Sure, it's essentially the exact same book as The Da Vinci Code, Angels and Demons, and The Lost Symbol. You'll still be entertained. Put Inferno—Dan Brown's return to Italy, symbols, and futuristic technology (you know the drill)—on your Kindle and kill it during a quiet day at the beach. And if you hate the thing, and hate Brown's still amazingly awful and repetitive writing style, this reviewer has written the mother of all takedowns for the Telegraph.
The Broken Places, Ace Atkins
Atkins is a seriously good crafter of thrillers. For this one, think Jack Reacher as a small-town sheriff.
Bad Monkey, Carl Hiaasen
The still-funny Carl Hiaasen's latest is another Floridian yarn that features shark attacks, way-too-optimistic real estate investors, and, yes, a bad monkey.
'90s Island, Marty Beckerman
Friend of the site Marty Beckerman is responsible for the utterly hilarious The Heming Way, a guide to living your life like the gun-toting, animal-slaughtering, booze-inhaling Papa. His new work, '90s Island, taps into our generation's favorite source of nostalgia to craft a novella about the digital pets, grunge, and inline skates of our childhoods. All that and a bag of chips.
Light of the World, James Lee Burke
Plot-twisting, violent detective novel that features a serial killer presumed dead = Perfect poolside reading.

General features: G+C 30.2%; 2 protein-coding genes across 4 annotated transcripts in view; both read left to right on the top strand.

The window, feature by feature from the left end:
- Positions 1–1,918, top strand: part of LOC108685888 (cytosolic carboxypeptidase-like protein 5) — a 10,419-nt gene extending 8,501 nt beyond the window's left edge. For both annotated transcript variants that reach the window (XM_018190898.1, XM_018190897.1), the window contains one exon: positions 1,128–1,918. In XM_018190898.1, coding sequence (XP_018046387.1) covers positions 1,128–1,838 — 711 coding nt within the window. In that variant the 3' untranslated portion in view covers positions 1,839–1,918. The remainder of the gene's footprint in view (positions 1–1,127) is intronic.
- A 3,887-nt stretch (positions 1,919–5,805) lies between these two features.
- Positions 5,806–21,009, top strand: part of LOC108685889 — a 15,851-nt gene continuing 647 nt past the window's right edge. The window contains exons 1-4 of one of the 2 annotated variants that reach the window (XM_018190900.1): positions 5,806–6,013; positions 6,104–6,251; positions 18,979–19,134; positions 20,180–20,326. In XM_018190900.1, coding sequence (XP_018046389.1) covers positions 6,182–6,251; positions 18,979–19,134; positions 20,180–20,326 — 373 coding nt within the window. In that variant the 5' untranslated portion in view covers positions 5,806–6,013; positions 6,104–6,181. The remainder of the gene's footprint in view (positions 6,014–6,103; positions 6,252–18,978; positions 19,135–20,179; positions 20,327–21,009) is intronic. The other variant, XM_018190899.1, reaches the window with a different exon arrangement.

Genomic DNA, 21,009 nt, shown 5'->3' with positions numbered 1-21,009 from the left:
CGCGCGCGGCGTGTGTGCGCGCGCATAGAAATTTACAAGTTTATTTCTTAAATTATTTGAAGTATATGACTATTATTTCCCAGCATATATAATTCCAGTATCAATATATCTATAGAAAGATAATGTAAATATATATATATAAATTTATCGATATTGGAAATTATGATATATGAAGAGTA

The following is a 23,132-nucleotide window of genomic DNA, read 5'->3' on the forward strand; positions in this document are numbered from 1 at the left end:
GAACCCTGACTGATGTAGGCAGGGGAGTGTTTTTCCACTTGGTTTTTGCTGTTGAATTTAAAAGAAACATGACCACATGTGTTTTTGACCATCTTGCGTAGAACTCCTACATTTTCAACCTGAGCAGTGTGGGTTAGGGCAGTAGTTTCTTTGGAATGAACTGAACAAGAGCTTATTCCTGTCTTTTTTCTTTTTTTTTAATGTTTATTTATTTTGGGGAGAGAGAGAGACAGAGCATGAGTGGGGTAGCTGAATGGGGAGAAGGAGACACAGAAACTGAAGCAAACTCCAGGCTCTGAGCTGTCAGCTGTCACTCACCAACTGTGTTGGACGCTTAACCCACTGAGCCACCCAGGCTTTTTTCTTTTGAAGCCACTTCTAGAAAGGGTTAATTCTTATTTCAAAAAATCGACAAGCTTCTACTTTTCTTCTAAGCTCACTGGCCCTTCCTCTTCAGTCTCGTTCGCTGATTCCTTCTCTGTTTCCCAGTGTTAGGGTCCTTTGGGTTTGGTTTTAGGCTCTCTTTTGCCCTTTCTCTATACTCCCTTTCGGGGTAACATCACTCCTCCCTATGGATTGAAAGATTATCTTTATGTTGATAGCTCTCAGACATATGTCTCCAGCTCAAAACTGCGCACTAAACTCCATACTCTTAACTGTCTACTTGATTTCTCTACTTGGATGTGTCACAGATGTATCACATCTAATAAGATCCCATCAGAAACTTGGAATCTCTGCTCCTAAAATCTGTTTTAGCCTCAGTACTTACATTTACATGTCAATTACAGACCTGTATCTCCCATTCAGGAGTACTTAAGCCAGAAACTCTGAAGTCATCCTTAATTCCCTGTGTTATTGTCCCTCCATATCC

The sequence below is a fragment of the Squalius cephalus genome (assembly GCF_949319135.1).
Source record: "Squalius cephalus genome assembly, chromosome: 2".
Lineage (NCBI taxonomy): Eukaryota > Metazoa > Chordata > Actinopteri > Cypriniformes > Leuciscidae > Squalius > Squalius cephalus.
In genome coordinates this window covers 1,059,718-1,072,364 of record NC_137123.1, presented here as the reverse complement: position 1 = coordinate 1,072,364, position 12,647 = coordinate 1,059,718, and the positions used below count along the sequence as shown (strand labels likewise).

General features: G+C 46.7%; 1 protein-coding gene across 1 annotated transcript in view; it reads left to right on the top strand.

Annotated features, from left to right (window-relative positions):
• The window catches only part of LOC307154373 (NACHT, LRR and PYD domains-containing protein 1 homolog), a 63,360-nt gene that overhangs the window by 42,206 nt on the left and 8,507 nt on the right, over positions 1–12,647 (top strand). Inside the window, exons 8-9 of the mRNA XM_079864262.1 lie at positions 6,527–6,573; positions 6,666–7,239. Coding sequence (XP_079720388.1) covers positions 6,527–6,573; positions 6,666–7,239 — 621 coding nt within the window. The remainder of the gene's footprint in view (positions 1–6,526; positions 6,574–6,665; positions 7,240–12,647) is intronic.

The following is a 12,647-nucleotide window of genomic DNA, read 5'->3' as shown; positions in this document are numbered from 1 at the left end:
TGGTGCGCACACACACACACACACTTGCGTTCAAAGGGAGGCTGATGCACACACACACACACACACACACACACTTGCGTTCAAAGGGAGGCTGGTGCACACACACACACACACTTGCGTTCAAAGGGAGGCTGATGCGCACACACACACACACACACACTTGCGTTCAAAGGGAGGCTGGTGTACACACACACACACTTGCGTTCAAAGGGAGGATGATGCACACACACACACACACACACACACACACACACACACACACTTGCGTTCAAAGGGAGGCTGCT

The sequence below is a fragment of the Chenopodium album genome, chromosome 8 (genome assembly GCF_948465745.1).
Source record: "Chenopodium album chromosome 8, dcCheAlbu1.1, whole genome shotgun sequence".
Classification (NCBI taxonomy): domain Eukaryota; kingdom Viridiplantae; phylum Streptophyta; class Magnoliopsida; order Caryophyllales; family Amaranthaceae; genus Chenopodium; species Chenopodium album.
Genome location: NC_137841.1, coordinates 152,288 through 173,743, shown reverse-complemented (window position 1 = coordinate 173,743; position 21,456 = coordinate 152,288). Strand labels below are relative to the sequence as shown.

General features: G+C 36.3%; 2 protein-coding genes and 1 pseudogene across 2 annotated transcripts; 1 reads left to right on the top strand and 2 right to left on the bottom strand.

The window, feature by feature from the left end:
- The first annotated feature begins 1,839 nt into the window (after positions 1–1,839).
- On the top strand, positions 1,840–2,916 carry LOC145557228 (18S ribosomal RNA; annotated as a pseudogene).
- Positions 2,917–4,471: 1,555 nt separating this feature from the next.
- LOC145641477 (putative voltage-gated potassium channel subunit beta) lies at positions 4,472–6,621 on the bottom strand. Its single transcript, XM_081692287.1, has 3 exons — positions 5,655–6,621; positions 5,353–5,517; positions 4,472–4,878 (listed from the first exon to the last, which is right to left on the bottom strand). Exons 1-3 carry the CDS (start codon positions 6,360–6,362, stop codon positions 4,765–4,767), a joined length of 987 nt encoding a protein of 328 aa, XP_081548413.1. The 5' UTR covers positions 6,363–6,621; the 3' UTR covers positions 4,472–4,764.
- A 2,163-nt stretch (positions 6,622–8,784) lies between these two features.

The Kill Room, Jeffrey Deaver
Take what I wrote above, substitute “serial killer presumed dead” for “sniper trained by U.S. government.” Repeat.
Bleeding Edge, Thomas Pynchon
Fact: Finishing a novel by the brilliant and reclusive Thomas Pynchon makes you cool. Fact: His last, the Big Lebowski-esque stoner romp Inherent Vice, might have been the most fun thing he's ever written. And fact: Bleeding Edge, which looks to be more on the serious side, promises to be the most entertaining novel written about the late-90s dotcom bubble.
TransAtlantic, Colum McCann
Not, by any means, a stereotypically bro book, but if you're looking to get literary this summer, you can do worse than the latest from the author of the mind-blowingly good Let the Great World Spin.
A Song of Ice and Fire, George R.R. Martin
The educated guess states that Game of Thrones will return around April of next year. Can you wait that long? And do you want the smug satisfaction that comes with already knowing about an event like the Red Wedding? Then you should read the books.
(If there is a downside it's that every character is, like, 12. The sex scenes don't translate well.)
Billy Lynn's Long Halftime Walk, Ben Fountain
It's been called the Slaughterhouse Five and the Catch-22 of the Iraq War, and while it technically came out last summer, who cares. Billy Lynn is brilliant, a satiric tale of a Bravo Squad that returns from the televised battle of Al-Ansakar Canal to a grateful country ready to deem the men national heroes. Only thing is: The nation's way of expressing its thanks might strike you as absurd. And darkly funny.
The novel takes place over just a few hours, culminating in a Dallas Cowboys Thanksgiving Day game and a halftime show with Beyonce. You'll relate to everything, and every poor guy, involved in the plot.
Another relative oldie—but The Art of Fielding is my favorite book of the last five years. For baseball fans, college fans, fans of great writing.